Android media has come a long way in recent times, with more and more media apps being released for the platform. Just take a look at the sheer volume of alternative music apps that have been released for the platform, such as doubleTwist and Instinctiv. This demonstrates that the demand is there and people want new and intuitive ways to play their media on their Android device.
Now, however, the spotlight is on Plex. Think of it as AirPlay for Android. Plex is what every Android user has been dreaming about – a way to stream your music, videos and much more either over your local WiFi connection or, if you’re willing to play about with port forwarding, over any 3G connection. There are similar apps that offer this functionality with regards to music (such as doubleTwist, which does it better) but Plex allows you to stream all your media, no matter what it is.
Is Plex a solution for all our media needs? Read on to find out.
In order to get going with Plex, you’ll need two programs. Firstly, you need to set up your computer as a Plex Media Server, allowing you to access your own server from your phone or tablet. The software for this, Plex Media Manager, runs on Windows and Mac and is available for download via the Plex website.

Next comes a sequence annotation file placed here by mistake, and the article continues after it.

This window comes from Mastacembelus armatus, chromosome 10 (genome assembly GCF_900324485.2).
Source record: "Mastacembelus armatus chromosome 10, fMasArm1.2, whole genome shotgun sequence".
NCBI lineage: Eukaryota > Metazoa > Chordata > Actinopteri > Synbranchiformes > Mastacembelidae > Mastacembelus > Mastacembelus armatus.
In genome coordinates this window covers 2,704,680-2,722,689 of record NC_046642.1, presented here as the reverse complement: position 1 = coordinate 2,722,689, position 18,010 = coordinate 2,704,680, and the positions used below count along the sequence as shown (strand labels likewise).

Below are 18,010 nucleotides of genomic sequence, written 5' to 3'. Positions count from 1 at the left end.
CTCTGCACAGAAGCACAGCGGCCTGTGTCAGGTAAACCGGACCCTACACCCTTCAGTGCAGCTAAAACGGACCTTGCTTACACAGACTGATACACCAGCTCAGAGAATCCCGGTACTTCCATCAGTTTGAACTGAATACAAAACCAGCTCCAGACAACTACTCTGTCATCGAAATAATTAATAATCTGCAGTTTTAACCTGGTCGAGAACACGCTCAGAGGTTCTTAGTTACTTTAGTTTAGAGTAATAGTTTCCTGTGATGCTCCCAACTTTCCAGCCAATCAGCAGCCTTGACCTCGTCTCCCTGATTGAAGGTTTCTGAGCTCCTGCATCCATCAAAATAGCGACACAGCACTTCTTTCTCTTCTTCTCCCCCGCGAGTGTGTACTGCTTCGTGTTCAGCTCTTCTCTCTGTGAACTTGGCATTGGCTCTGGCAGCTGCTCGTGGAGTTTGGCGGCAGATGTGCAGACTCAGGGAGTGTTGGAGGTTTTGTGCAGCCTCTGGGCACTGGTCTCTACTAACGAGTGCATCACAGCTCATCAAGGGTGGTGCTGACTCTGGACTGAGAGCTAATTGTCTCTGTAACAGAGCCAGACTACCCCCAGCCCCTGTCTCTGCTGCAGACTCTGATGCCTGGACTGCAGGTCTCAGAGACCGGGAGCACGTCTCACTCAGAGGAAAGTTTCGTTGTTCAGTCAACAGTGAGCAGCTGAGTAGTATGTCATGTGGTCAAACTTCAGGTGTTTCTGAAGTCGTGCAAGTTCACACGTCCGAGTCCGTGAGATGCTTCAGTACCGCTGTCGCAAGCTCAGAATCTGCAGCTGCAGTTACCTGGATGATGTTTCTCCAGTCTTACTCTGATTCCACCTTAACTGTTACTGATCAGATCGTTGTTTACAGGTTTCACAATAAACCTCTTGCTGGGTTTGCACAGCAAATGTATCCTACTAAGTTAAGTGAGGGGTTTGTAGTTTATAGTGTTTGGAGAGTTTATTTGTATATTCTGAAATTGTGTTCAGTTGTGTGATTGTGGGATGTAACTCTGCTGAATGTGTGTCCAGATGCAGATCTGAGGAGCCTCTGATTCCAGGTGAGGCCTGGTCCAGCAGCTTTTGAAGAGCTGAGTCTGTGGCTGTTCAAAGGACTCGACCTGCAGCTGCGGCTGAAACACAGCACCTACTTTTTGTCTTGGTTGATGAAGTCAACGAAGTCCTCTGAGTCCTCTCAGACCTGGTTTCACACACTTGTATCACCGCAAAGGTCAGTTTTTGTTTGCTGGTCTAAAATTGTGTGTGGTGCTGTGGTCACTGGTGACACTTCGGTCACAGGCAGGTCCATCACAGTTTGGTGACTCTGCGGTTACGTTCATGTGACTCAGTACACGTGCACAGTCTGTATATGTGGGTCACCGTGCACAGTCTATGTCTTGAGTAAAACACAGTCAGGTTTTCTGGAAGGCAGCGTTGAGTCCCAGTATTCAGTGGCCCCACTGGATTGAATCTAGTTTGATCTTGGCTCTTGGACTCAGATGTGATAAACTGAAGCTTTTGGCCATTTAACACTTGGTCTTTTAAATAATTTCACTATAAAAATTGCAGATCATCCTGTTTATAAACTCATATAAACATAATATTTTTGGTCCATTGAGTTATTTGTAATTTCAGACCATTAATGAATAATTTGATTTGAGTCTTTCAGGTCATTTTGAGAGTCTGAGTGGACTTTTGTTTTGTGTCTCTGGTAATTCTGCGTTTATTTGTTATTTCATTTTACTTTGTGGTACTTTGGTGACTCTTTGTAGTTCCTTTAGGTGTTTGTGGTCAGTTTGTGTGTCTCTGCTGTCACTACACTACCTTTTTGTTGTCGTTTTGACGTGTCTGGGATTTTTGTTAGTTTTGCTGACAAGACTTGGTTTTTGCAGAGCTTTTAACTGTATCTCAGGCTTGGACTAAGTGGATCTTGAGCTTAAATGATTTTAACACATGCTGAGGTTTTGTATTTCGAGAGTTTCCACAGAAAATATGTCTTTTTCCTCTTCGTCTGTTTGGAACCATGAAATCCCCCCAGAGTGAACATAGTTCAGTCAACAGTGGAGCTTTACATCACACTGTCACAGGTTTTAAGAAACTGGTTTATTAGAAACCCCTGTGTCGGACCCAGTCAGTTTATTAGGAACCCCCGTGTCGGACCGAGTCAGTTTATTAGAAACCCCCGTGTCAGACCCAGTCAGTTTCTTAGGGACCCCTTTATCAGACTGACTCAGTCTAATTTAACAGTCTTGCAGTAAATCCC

Once you’ve installed the Media Manager, you can specify the location of your films and TV shows and the Media Manager will automatically categorize all your files and download information (such as the blurb) off the Net.
The next step is to purchase and install the Plex application from the Android Market.
Your server should pop up in the main menu of Plex (as shown in the screenshot above) and once it is, you can connect to it and start streaming!
Plex for Android is no more than a streaming service for your media and hence is not jam-packed full of extra features. But do you really need all these fancy features? Every time I looked at the program I kept getting the hints that the developers had one goal in mind: to create a really awesome service allowing you to watch any media from your computer on your Android device — and they did this really well.
On opening the application, you are greeted by the main menu which shows your movies and TV shows as well as any plug-ins that you have installed yourself (more on these later) or that your Media Server supports.
Your films and TV shows are displayed in a grid view (if you’re on a tablet) or a simple list (if you’re on a phone), allowing easy access. You can sort all your movies according to a number of criteria, including by release date, director and whether or not you’ve watched them before (something especially useful for TV programs, so you don’t lose track of where you were!).
The player in Plex is pretty simple, and gives you nothing more than the option to turn the volume up and down and scrub forwards and backwards. Having said that, do you really need any more options?